2017 年 6 巻 2 号 p. 47-52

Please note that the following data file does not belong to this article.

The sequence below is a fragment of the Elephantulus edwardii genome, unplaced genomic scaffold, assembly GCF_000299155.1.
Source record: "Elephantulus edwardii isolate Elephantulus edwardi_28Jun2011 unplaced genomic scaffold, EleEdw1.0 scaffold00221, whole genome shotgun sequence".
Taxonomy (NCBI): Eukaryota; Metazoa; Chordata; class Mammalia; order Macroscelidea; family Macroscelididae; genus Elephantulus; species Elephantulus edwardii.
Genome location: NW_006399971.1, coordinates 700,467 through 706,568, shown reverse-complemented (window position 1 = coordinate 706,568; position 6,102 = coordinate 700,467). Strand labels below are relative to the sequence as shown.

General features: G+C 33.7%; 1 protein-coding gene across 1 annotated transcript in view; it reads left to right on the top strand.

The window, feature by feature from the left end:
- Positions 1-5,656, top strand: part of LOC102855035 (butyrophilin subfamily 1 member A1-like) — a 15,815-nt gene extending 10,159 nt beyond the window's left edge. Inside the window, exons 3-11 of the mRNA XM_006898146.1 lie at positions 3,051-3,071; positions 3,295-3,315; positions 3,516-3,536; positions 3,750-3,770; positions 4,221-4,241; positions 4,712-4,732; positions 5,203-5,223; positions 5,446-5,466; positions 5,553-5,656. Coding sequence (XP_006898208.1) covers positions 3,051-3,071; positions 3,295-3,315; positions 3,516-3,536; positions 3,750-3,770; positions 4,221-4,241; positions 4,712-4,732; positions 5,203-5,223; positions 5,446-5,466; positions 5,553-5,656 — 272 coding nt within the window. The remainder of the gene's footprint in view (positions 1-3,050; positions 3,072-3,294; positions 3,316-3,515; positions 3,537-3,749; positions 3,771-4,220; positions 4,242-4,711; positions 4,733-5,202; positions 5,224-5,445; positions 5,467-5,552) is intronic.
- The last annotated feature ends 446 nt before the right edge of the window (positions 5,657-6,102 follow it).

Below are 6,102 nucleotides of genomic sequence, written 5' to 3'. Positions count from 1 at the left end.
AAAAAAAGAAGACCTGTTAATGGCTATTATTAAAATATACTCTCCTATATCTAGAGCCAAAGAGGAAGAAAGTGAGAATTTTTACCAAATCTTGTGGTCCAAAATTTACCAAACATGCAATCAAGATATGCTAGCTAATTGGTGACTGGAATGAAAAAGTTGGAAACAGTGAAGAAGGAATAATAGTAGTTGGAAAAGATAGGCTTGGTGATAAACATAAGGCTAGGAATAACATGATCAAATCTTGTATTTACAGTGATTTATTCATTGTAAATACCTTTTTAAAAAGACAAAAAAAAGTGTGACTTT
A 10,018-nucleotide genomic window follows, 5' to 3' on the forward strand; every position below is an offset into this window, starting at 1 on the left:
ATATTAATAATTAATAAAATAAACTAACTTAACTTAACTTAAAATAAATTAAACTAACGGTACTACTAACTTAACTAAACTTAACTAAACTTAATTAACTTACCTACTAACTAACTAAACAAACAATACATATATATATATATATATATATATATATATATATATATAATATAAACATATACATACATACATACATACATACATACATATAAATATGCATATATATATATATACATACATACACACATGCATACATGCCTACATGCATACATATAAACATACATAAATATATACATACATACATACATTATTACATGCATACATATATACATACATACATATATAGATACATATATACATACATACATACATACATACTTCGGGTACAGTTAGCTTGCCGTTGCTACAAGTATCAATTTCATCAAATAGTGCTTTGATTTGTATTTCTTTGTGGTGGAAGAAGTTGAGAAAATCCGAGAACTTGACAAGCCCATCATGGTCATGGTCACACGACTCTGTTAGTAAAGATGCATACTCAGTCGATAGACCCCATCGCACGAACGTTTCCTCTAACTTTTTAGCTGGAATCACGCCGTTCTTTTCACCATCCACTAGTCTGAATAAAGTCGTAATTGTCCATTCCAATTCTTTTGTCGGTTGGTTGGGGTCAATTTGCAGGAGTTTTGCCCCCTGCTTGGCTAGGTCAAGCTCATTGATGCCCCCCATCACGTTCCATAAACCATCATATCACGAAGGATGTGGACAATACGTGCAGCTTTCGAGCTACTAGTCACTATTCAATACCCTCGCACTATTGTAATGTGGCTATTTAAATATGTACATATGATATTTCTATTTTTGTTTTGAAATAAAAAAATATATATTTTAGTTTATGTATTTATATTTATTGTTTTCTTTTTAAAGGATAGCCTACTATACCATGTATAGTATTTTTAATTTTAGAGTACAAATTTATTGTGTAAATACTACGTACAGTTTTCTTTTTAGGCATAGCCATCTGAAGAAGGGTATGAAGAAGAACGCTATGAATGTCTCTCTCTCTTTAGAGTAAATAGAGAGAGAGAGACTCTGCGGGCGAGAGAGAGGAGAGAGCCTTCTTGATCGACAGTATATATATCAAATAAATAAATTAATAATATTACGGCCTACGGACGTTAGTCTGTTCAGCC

This paper proposes three ideas for the possible roles of an organizational studies researcher (hereafter referred to as an OSR) when practicing the narrative approach described by Yoshinaga and Saito (in press). First, in order to device a method for extracting diverse narratives, it is necessary for an OSR to have a sufficiently trusting relationship with the practitioners. The positive attitudes of the practitioners trying to incorporate an OSR in order to encourage diversity management and of the researchers that are trying to contribute to co-constructing narratives in the field are required. Therefore, the OSR must appeal to the practitioners and demonstrate that the researcher can become someone who will promote diversity management within the organization. Second, by witnessing how the narrative approach is practiced, an OSR can be involved in the field without interfering with the autonomy of the practitioners. In addition, the OSR will be able to present positive meaning for each practitioner's practice. Finally, for an OSR to administrate the organizational practice of a narrative approach, after OSRs have been grouped into teams, they can conduct a process that consists of four steps: 1) a dialogue between the OSRs, 2) a presentation of the dialogue summary to the practitioners, 3) a dialogue with the practitioners and the researchers, and 4) a dialogue between the practitioners. The process needs to be designed as action research.